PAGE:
Today marks the official start of National Severe Weather Preparedness Week. Partnering with NOAA, the campaign started in pursuit of a Weather-Ready Nation, and in hopes that people would take the action and the steps necessary to prepare for severe weather. We never know when severe weather may strike, that’s why it’s so important to prepare in advance.
Every year, thousands of people are impacted by severe weather threats like tornadoes and severe thunderstorms. Last year saw 250 weather-related fatalities and more than 2,600 injuries. Every state in the U.S. has experienced tornadoes and severe weather -- some more than others. Six states experienced tornadoes in 2012, which caused $1.6 billion in damage. Everyone is at risk for severe weather and should take steps now to prepare for such events in your area. Being prepared to act quickly during severe weather can be a matter of life and death.
All week long, we’re calling for people across the country to pledge to prepare and to be a force of nature in your community by telling your family, friends and neighbors how you’ve prepared for severe weather. Pledging is the first step toward ensuring you and your loved ones are prepared for severe weather. The next step includes being informed - knowing the most common weather hazards in your area and what actions you should take can save your life and others. Once you know your vulnerability to common severe weather threats, develop a family communication plan, put together an emergency kit and get involved to help other prepare.
Visit Ready.gov to take the pledge, then be a force of nature and share how you and your family have prepared on your social media accounts and encourage others to pledge to prepare. If you’re on Twitter, use the hashtags #ImPrepared and #ImAForce to show you’ve pledged to prepare and are taking the first step in preparing your family and friends for severe weather.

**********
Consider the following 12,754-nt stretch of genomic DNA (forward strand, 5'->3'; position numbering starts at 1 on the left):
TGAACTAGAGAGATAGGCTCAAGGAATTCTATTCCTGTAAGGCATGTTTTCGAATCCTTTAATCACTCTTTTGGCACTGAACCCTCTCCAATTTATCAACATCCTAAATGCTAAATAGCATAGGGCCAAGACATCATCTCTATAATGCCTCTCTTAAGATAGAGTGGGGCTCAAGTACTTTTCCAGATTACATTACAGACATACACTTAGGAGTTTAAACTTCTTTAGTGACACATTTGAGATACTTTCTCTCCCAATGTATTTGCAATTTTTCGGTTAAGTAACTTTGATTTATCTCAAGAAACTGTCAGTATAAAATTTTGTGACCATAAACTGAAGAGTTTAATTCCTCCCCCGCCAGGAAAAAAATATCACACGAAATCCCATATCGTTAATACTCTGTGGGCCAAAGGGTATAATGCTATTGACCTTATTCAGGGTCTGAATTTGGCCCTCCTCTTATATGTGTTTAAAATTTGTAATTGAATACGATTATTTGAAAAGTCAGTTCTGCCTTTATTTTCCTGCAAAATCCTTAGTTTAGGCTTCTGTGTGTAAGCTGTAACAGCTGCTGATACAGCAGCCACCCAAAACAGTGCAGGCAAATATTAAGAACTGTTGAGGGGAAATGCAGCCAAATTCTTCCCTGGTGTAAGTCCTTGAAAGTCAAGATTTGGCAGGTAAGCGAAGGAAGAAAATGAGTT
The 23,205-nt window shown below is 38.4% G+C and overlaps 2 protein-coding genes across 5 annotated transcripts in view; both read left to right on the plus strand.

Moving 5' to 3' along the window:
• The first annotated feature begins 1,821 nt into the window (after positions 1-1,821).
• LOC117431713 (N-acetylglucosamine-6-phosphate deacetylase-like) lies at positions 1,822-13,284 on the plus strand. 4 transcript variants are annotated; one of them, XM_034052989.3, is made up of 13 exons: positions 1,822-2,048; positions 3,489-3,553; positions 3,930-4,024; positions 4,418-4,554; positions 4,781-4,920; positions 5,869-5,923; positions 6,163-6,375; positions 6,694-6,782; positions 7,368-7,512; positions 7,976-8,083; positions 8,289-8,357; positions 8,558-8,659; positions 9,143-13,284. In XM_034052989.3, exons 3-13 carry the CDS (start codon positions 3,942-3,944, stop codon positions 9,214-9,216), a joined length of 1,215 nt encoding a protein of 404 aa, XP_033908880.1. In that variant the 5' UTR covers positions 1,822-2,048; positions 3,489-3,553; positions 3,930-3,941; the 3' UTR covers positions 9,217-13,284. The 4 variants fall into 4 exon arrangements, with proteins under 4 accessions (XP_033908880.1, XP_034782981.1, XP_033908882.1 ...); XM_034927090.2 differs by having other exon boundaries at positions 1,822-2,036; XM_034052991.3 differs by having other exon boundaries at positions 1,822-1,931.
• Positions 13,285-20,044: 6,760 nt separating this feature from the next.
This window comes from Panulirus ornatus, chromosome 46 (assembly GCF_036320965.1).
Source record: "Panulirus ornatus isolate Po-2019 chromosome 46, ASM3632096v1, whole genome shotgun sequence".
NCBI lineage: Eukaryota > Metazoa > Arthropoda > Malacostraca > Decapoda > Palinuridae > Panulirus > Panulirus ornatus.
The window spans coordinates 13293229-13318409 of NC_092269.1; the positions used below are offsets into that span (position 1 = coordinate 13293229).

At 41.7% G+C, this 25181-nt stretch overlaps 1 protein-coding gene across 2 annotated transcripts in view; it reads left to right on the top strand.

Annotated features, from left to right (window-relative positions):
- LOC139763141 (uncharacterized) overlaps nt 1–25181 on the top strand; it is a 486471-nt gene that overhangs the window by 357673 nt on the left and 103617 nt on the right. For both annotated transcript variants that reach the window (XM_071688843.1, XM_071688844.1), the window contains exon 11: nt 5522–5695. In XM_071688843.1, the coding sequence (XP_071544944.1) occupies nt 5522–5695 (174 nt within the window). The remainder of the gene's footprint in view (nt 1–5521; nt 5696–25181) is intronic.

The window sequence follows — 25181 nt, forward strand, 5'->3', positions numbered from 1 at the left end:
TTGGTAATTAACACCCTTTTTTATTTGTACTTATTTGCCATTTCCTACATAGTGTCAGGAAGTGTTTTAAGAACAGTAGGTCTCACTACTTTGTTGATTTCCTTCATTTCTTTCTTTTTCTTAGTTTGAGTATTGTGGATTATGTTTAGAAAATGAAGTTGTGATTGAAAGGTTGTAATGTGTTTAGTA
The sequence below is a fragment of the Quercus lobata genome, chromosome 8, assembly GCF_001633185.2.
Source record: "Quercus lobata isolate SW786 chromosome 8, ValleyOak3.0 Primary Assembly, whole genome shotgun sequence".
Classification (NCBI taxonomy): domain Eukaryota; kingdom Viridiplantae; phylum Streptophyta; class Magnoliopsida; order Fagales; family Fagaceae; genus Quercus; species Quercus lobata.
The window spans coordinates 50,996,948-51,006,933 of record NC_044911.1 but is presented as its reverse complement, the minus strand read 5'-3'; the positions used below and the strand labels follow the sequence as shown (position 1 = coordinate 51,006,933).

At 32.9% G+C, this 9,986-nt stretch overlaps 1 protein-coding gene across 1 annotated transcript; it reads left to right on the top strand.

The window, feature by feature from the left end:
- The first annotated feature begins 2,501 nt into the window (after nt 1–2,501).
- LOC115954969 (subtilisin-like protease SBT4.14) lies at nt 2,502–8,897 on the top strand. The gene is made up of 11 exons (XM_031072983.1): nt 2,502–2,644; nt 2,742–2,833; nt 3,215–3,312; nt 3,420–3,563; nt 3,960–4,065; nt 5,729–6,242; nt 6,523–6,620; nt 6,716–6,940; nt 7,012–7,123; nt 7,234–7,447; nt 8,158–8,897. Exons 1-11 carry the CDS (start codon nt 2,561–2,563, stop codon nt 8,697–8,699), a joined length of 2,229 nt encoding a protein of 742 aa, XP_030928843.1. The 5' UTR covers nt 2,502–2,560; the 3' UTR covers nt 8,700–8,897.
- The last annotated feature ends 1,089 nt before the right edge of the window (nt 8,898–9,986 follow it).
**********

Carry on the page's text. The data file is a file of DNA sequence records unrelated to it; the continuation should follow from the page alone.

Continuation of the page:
This week, be sure to come back and check our blog for guest posts from partners across the emergency management team sharing their personal stories about experiencing and being prepared for severe weather. I hope you join us in becoming prepared for severe weather, if you haven’t already, and then help spread the message to your family, friends and community.
Here is the President’s message encouraging the nation to be prepared:
Last year, severe thunderstorms and tornadoes devastated communities nationwide. Hundreds of men and women lost their lives when disaster struck; still moe could only watch as a home or a business was destroyed in a storm. During National Severe Weather Preparedness Week, as Americans everywhere continue to help these families get back on their feet, we reaffirm that all of us can take action to make our communities safer, stronger, and more prepared for severe weather.
Building a more resilient Nation starts at home. Before storms strike, families should have an emergency supply kit on hand and an emergency plan in place. Homes and businesses should be properly secured. And if severe weather is on the horizon, those in its path should take shelter immediately and wait for instructions from local emergency management officials.
Because effective disaster preparedness depends on engaged citizens, my Administration remains committed to giving them the tools they need to keep their neighborhoods safe. We have joined with every level of government and partners in every sector to improve emergency management on the ground and issue timely alerts when severe weather is near. And to ensure people have accurate information when they need it most, we have enhanced www.Ready.gov and www.Listo.gov--a once-stop shop for preparedness before, during, and after the storm.
Protecting ourselves and our loved ones from severe weather takes a whole community, and each of us can play an important part. This week, I encourage all Americans to help meet tomorrow's challenges by making safety today's priority.